Gather55 opens in Hartford for dinner with prix fixe menu created by Tyler Anderson – Hartford Courant


Gather 55, the cafe at Hands on Hartford, opened in June and offers all-you-can-eat breakfast and lunch service. The move was intended to foster a sense of community by providing restaurant-quality meals to anyone in a space that was traditionally a soup kitchen.

On Wednesdays, offerings expand to include dinner four days a week. Every Wednesday through Saturday from 5:30 p.m. to 8:30 p.m., 80% of diners will pay $42 for a three-course prix-fixe meal from a menu created by celebrity chef Tyler Anderson. The remaining 20% ​​will receive that same meal for free.

It’s intentionally a different model than pay-per-view, but even breakfast and lunch have changed from that model, said Molly Reynolds, shared kitchen and coffee manager at Hands on Hartford.

As of October 1, anyone who wants lunch or breakfast can drop by anytime between 10 a.m. and 2 p.m. Monday through Thursday at Gather 55, 55 Bartholomew Ave. The cost is $2 or half an hour of volunteer work: pouring coffee, waiting or serving tables, washing dishes, sweeping, helping with preparation in the kitchen, etc.

There are exceptions to this rule, Reynolds said, that have their roots in the location’s history as a haven for the city’s poor.

“If someone is clearly too exhausted to volunteer, if they’re having trouble, if we know they’re working on themselves, we’ll give them a meal voucher,” Reynolds said.

The pivot away from paying what you can was necessary, Reynolds said, to keep the community cafe concept afloat logistically and financially.

“In August, we served 7,200 meals,” she said. “What people have heard is that there is the best free food here. Buses are now also free. I saw the bus stop at Bartholomew and Park and 30 people were getting off and all heading here.

And the percentage of people who paid anything? “Almost 0%,” Reynolds said.

“We want to serve the community, but we don’t have a lot of capacity,” she said. “We were too popular. It was unbearable. It was chaotic. »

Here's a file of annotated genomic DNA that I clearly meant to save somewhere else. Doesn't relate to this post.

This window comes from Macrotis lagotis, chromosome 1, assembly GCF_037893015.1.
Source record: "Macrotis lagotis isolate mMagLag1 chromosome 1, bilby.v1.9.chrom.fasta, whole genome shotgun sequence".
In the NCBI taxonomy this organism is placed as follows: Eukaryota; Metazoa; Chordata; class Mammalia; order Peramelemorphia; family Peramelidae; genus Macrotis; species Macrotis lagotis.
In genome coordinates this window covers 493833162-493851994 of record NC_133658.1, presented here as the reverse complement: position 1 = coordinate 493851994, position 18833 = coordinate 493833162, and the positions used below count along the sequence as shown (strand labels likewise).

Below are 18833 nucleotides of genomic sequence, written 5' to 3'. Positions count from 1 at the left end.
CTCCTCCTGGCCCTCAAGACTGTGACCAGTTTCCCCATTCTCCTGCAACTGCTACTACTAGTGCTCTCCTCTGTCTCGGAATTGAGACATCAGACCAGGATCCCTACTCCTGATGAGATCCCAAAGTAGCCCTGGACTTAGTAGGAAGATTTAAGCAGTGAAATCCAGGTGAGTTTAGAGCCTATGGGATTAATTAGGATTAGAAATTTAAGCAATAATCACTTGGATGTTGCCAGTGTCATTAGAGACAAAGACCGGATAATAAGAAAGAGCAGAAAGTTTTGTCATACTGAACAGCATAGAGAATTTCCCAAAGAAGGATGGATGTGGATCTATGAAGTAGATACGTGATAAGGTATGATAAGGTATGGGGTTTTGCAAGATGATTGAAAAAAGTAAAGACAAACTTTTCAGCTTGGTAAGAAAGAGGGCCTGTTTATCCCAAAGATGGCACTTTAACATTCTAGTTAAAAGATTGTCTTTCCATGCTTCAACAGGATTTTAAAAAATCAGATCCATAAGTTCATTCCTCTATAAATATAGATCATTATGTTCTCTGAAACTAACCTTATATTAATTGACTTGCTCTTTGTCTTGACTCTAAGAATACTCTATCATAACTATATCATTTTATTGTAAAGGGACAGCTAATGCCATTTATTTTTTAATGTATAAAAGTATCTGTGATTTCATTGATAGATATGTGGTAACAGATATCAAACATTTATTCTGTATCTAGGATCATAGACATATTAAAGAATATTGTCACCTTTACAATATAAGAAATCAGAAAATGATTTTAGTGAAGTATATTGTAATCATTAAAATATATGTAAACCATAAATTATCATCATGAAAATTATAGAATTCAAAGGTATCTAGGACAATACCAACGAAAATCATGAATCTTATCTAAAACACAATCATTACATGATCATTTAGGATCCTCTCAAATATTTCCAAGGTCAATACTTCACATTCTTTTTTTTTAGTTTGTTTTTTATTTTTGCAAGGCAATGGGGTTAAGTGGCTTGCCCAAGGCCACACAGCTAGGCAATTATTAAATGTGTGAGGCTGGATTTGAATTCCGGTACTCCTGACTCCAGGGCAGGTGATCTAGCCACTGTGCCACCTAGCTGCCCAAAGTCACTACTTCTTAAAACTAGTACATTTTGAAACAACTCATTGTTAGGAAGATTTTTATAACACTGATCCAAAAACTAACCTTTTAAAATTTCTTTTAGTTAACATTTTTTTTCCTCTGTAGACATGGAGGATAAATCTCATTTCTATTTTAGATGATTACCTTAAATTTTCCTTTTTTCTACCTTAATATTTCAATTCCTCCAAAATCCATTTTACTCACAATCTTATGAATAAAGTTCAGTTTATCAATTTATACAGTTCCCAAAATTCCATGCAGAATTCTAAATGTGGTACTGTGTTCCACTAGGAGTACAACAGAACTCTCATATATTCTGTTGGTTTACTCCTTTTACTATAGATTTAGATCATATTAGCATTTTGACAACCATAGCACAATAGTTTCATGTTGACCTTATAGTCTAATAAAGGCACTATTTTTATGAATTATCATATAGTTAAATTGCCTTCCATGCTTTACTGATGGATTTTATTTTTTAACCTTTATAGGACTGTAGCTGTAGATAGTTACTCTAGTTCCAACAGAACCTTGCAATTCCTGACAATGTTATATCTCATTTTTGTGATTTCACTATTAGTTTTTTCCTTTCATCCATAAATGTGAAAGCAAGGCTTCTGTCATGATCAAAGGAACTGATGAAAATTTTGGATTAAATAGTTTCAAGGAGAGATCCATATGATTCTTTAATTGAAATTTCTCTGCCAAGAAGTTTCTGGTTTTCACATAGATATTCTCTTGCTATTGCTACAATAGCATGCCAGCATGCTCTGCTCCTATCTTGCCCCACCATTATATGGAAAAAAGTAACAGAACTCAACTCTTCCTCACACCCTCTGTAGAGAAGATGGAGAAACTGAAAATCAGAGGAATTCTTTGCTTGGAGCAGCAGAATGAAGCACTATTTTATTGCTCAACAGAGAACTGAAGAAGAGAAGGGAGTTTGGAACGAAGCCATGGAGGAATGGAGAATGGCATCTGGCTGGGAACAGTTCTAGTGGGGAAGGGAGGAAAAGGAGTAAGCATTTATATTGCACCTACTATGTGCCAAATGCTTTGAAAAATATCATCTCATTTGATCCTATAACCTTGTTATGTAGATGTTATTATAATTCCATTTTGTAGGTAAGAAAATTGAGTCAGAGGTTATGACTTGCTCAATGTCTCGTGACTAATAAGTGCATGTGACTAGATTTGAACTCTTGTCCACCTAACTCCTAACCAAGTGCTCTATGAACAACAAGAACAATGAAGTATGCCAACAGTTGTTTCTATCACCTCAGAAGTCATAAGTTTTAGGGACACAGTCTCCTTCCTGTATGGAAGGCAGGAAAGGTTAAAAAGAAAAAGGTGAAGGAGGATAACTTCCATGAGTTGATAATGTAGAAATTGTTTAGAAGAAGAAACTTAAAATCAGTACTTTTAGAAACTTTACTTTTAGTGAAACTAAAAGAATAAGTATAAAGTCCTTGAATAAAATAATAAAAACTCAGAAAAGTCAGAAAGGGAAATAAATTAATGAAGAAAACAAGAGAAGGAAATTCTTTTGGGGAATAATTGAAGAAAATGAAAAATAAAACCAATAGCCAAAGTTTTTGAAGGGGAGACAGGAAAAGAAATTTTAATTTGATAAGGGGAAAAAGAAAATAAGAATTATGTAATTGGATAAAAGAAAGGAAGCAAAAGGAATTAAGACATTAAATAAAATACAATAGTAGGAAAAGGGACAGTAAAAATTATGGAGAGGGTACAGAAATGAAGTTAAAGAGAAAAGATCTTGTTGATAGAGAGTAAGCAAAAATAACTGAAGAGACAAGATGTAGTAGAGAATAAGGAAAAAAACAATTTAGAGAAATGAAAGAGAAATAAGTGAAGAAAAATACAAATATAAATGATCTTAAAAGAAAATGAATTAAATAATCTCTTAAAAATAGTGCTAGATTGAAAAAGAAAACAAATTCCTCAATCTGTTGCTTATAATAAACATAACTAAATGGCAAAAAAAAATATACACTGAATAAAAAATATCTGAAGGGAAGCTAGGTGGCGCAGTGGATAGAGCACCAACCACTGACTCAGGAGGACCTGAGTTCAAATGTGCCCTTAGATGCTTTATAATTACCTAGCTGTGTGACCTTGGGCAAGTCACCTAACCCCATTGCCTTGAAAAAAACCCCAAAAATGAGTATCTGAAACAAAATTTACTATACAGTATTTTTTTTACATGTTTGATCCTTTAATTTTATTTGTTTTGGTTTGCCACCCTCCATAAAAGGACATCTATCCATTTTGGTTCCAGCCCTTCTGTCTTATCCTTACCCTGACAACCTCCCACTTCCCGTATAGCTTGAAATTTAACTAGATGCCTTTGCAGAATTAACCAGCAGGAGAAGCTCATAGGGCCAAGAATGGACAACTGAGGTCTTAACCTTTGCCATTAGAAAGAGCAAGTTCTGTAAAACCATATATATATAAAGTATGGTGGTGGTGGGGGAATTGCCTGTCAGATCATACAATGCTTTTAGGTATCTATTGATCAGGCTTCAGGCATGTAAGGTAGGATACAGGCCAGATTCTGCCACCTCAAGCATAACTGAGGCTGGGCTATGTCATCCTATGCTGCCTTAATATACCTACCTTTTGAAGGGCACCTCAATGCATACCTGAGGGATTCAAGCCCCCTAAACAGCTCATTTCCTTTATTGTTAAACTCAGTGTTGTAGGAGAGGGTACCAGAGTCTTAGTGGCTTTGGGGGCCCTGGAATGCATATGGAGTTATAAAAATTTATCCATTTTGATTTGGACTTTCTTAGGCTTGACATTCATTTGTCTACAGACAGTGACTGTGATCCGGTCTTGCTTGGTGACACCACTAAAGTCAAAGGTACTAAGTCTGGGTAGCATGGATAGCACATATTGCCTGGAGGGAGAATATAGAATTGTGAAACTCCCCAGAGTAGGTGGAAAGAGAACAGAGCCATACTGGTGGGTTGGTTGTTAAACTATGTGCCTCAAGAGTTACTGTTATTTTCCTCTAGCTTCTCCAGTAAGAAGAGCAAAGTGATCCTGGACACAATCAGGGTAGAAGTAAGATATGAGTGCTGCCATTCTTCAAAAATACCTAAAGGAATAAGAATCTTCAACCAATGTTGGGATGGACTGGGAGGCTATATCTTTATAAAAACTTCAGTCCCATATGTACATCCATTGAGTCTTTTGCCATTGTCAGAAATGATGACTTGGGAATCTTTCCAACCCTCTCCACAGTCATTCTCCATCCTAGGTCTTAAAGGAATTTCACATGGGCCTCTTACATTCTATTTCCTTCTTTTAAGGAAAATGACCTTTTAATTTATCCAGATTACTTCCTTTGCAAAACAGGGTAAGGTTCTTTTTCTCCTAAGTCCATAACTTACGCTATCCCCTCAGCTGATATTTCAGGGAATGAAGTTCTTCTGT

From this peak of approximately 240 meals per day on a rotating menu, Gather 55’s daily meal load is reduced by approximately half with this month’s implementation of the “participation model” and menu fixed. It works, Reynolds said.

“I like to think of it as a market correction,” she said. “We’re starting to see the mix we’ve always wanted and it’s financially viable. This allows people to give something to this entity.

Unlike breakfast and lunch, dinner service was never meant to be chargeable. “The intention with dinner is to make enough money to underwrite breakfast and lunch,” Reynolds said.

This fixed price of $42 is intended to attract people who like Anderson’s food from Millwright’s in Simsbury, at a relatively good price. Reservations can be made at gather55.com.

Tipping is not necessary. “We pay our staff well,” Reynolds said. Instead, a 20% service charge is added.

Those who want to be part of the 20% free diners must first email Hands on Hartford to introduce themselves.

“They have to say why they want to have dinner with us. Maybe they just lost their job and can’t afford to eat out. Maybe they’re artists and they don’t make a lot of money,” Reynolds said.

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Gather55, a cash restaurant located at 55 Bartholomew Avenue in Hartford, serves restaurant-quality cuisine to everyone, regardless of their means.

Both groups will dine from the same menu. This week’s offerings, posted online, are, for entree, roasted squash, kale salad or pumpkin soup; as a second course, crispy half-chicken, apple-mustard glazed salmon or roasted mushrooms; and caramel pudding for dessert.

The bread comes from Small State Provisions in West Hartford and the coffee comes from Giv Coffee in Canton.

For an additional fee, diners can order foreign or domestic wine ($9 to $16 a glass or $36 to $60 a bottle) or craft beer ($6.50 to $8) from breweries such as Hog River of Hartford, Relic of Plainville and Bad Sons of Derby. .

To add to the ambience of the restaurant, someone donated a sound system to play music. For dinner, the dining room is upgraded to the more casual breakfast and lunch setup with premium table linens and crockery.

“We want dinner to be an array of diners,” she said. “We don’t want finances to be an obstacle.

Susan Dunne can be contacted at [email protected]


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